13lokale aanbevelingen
Museum
“Portsmouth’s D-Day Museum is Britain’s only museum dedicated solely to covering all aspects of the D-Day landings in Normandy, France, on 6 June 1944. D-Day was a turning point in the Second World War, and a moment when the course of world events depended on the Allied troops taking part.”
9lokale aanbevelingen
Route
“Albert Road is an unique shopping road with lots of individual shops. Catering for everyone ”
15lokale aanbevelingen
Theater
“very old theatre has great productions - well worth a look to see whats on - or take a tour”
14lokale aanbevelingen
Establishment
“Take a trip up the tower - stand on the glass floor and look at the sea below, enjoy a cream tea in the cafe, relax in the sky garden. ”
17lokale aanbevelingen
History Museum
“The Mary Rose - Henry VIII's warship, lost in 1545, recovered in 1982 and now on display in a dedicated museum in Portsmouth for everyone to visit all year round. The Mary Rose is a carrack-type warship of the English Tudor navy of King Henry VIII. After serving for 33 years in several wars against France, Scotland, and Brittany and after being substantially rebuilt in 1536, she saw her last action on 19 July 1545. While leading the attack on the galleys of a French invasion fleet, she sank in the Solent, the straits north of the Isle of Wight. The wreck of the Mary Rose was rediscovered in 1971. It was raised on 11 October 1982 by the Mary Rose Trust, in one of the most complex and expensive projects in the history of maritime archaeology. The surviving section of the ship and thousands of recovered artefacts are of immeasurable value as a Tudor-era time capsule. The excavation and raising of the Mary Rose was a milestone in the field of maritime archaeology, comparable in complexity and cost only to the raising of the Swedish 17th-century warship Vasa in 1961. The finds include weapons, sailing equipment, naval supplies and a wide array of objects used by the crew. Many of the artefacts are unique to the Mary Rose and have provided insights into topics ranging from naval warfare to the history of musical instruments. Since the mid-1980s, while undergoing conservation, the remains of the hull have been on display at the Portsmouth Historic Dockyard. An extensive collection of well-preserved artefacts is on display at the Mary Rose Museum, built to display the remains of the ship and its artefacts alongside each other. The Mary Rose was one of the largest ships in the English navy through more than three decades of intermittent war and was one of the earliest examples of a purpose-built sailing warship. She was armed with new types of heavy guns that could fire through the recently invented gun-ports. After being substantially rebuilt in 1536, she was also one of the earliest ships that could fire a broadside, although the line of battle tactics that employed it had not yet been developed. Several theories have sought to explain the demise of the Mary Rose, based on historical records, knowledge of 16th-century shipbuilding, and modern experiments. The precise cause of her sinking is still unclear, because of conflicting testimonies and a lack of conclusive physical evidence.”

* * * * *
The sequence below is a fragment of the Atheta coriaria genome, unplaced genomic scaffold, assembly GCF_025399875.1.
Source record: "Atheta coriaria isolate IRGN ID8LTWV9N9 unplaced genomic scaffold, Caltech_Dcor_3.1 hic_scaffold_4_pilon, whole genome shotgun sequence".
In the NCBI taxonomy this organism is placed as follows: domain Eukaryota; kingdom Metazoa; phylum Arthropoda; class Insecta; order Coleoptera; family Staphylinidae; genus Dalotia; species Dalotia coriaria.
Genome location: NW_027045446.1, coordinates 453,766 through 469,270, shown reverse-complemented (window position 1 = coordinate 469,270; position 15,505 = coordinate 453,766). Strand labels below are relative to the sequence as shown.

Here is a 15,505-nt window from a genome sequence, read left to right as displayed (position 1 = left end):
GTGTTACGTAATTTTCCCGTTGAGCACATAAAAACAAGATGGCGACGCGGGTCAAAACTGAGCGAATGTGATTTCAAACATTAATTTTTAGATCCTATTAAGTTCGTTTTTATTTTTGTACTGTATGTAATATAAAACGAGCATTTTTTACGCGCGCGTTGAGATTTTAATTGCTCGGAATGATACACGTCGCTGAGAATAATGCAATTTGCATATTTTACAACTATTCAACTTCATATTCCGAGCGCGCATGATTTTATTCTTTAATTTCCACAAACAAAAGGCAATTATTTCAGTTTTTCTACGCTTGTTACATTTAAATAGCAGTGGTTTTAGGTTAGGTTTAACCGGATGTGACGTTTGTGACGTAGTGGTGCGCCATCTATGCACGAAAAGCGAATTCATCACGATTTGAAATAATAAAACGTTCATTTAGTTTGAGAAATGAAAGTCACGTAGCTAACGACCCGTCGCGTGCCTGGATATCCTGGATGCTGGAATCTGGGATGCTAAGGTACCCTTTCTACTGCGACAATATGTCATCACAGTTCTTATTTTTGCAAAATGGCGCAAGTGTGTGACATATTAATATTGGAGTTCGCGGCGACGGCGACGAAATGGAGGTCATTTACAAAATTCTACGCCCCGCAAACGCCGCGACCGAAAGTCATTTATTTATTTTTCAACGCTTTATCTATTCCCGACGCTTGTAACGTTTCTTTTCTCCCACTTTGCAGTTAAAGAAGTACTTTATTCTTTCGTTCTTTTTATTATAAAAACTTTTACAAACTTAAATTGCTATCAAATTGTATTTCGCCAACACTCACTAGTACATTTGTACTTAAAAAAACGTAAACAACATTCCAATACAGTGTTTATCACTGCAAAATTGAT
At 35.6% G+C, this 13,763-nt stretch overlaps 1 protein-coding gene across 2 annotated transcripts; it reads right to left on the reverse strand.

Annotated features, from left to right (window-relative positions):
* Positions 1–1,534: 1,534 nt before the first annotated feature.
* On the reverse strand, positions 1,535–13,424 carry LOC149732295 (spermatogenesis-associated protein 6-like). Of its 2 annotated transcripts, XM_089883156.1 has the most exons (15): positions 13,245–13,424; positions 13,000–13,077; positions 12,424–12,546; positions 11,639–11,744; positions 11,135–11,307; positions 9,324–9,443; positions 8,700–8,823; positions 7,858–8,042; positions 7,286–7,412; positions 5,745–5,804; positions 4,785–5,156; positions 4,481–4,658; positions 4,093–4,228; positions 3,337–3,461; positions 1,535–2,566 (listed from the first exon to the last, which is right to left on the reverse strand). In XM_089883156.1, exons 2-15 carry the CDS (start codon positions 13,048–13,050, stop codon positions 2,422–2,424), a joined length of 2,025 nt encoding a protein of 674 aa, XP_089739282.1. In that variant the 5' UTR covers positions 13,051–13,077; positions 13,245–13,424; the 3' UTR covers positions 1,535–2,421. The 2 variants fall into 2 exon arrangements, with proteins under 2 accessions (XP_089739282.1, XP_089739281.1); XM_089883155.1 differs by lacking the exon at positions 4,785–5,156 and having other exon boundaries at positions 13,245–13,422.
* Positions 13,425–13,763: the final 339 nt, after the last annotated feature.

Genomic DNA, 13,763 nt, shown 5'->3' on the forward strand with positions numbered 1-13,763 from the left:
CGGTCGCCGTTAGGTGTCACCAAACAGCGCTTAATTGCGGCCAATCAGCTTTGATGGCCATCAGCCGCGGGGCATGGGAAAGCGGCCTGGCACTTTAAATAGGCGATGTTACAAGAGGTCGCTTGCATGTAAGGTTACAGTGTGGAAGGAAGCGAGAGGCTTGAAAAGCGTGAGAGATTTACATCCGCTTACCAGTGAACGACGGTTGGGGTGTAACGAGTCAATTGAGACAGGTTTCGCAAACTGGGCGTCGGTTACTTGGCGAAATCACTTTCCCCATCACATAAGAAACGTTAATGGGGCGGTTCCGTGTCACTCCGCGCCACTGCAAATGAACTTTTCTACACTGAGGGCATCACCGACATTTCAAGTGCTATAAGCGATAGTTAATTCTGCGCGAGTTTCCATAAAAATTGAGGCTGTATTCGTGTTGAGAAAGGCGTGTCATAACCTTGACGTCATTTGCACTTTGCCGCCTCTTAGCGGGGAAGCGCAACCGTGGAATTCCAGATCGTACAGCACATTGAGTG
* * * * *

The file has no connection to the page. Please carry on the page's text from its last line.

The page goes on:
10lokale aanbevelingen
Premise
“Its more than a museum. Home to Henry VIII and now with bar and restaurant and event”
15lokale aanbevelingen
History Museum
“Interesting naval museum, exhibits ranging from 18th century to the present day.”
3lokale aanbevelingen
Café
$$
“I love this place. Hot chocolate is the best, cake is tasty. food is tasty. great atmosphere. Cafe by day Cocktails in the evening.LOVE!”
15lokale aanbevelingen